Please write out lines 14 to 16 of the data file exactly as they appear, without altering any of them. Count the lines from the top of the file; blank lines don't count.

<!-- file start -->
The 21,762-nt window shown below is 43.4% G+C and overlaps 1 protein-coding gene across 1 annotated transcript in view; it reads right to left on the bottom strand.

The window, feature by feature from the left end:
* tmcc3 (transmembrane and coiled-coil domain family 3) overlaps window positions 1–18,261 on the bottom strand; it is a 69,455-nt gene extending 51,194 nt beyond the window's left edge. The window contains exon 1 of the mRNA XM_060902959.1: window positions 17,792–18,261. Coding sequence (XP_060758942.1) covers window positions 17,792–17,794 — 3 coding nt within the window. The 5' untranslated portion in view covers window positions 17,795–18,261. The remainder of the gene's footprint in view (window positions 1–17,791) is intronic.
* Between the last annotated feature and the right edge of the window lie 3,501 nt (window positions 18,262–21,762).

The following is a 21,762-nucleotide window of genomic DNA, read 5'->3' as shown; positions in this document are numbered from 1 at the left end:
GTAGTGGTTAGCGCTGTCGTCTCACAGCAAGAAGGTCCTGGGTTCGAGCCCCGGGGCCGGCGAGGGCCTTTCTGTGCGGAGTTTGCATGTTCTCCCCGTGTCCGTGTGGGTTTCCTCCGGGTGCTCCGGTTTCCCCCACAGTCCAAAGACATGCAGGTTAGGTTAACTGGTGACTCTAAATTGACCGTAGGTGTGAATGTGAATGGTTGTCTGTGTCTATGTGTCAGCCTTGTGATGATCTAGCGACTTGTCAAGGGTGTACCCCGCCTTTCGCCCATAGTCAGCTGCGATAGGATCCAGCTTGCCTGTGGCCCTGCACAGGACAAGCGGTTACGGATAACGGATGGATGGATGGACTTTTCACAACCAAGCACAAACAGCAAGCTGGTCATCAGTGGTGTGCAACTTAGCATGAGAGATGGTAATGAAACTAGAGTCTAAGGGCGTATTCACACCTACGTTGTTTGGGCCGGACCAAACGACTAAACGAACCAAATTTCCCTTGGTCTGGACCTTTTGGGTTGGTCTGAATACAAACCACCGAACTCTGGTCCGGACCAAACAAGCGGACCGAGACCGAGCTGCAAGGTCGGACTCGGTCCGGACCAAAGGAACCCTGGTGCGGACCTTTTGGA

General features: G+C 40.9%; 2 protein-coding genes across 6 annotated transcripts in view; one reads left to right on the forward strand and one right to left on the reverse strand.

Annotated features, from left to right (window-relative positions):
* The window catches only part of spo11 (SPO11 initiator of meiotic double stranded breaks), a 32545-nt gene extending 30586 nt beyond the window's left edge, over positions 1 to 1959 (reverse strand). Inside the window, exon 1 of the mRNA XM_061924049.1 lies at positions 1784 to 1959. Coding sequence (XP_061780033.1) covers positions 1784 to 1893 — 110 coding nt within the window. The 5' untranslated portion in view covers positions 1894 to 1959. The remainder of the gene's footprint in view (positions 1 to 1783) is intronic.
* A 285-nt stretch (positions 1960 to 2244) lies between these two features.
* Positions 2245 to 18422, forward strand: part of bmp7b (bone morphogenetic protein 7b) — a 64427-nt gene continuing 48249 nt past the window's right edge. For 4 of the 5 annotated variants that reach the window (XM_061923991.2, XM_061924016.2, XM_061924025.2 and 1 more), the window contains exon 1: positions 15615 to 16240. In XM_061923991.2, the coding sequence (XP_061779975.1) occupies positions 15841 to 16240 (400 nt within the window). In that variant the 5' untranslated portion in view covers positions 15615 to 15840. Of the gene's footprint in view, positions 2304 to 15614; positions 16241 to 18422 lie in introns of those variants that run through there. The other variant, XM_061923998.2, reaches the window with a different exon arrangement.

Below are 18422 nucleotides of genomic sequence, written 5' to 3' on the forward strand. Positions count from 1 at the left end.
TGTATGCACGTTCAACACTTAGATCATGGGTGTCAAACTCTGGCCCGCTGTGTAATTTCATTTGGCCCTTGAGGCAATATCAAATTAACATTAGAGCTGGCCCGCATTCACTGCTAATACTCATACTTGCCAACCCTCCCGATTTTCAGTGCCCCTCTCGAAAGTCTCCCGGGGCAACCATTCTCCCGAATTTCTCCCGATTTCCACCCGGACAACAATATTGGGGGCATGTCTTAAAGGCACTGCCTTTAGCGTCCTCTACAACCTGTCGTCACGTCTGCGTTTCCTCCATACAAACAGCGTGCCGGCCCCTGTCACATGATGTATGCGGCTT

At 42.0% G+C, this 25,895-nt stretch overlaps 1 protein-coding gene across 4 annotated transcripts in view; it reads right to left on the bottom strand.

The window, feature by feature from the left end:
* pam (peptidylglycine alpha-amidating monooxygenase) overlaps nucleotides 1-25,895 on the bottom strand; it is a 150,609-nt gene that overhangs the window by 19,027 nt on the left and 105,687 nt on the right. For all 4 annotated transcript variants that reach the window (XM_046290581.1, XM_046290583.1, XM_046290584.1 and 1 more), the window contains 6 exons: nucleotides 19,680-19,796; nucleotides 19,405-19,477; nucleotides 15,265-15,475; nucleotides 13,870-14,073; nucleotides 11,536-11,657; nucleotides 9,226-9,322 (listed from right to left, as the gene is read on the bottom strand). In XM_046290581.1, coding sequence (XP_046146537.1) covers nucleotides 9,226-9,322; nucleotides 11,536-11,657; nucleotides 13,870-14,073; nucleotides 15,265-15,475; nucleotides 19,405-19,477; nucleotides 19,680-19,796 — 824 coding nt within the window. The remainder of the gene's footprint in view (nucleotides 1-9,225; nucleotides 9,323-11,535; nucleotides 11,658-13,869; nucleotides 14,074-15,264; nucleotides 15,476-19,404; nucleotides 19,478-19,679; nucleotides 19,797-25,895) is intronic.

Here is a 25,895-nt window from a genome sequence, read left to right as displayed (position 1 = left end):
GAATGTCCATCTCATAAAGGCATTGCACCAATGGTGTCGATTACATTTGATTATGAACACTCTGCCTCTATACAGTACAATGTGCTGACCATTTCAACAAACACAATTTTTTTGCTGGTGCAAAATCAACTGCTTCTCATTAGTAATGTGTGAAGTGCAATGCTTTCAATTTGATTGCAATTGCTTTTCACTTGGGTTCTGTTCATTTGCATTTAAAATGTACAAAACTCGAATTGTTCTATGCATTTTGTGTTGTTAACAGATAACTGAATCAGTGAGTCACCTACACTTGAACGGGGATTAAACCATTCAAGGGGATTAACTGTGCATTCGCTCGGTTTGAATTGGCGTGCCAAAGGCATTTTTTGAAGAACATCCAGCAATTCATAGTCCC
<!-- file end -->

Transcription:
At 42.0% G+C, this 25,895-nt stretch overlaps 1 protein-coding gene across 4 annotated transcripts in view; it reads right to left on the bottom strand.

The window, feature by feature from the left end:
* pam (peptidylglycine alpha-amidating monooxygenase) overlaps nucleotides 1-25,895 on the bottom strand; it is a 150,609-nt gene that overhangs the window by 19,027 nt on the left and 105,687 nt on the right. For all 4 annotated transcript variants that reach the window (XM_046290581.1, XM_046290583.1, XM_046290584.1 and 1 more), the window contains 6 exons: nucleotides 19,680-19,796; nucleotides 19,405-19,477; nucleotides 15,265-15,475; nucleotides 13,870-14,073; nucleotides 11,536-11,657; nucleotides 9,226-9,322 (listed from right to left, as the gene is read on the bottom strand). In XM_046290581.1, coding sequence (XP_046146537.1) covers nucleotides 9,226-9,322; nucleotides 11,536-11,657; nucleotides 13,870-14,073; nucleotides 15,265-15,475; nucleotides 19,405-19,477; nucleotides 19,680-19,796 — 824 coding nt within the window. The remainder of the gene's footprint in view (nucleotides 1-9,225; nucleotides 9,323-11,535; nucleotides 11,658-13,869; nucleotides 14,074-15,264; nucleotides 15,476-19,404; nucleotides 19,478-19,679; nucleotides 19,797-25,895) is intronic.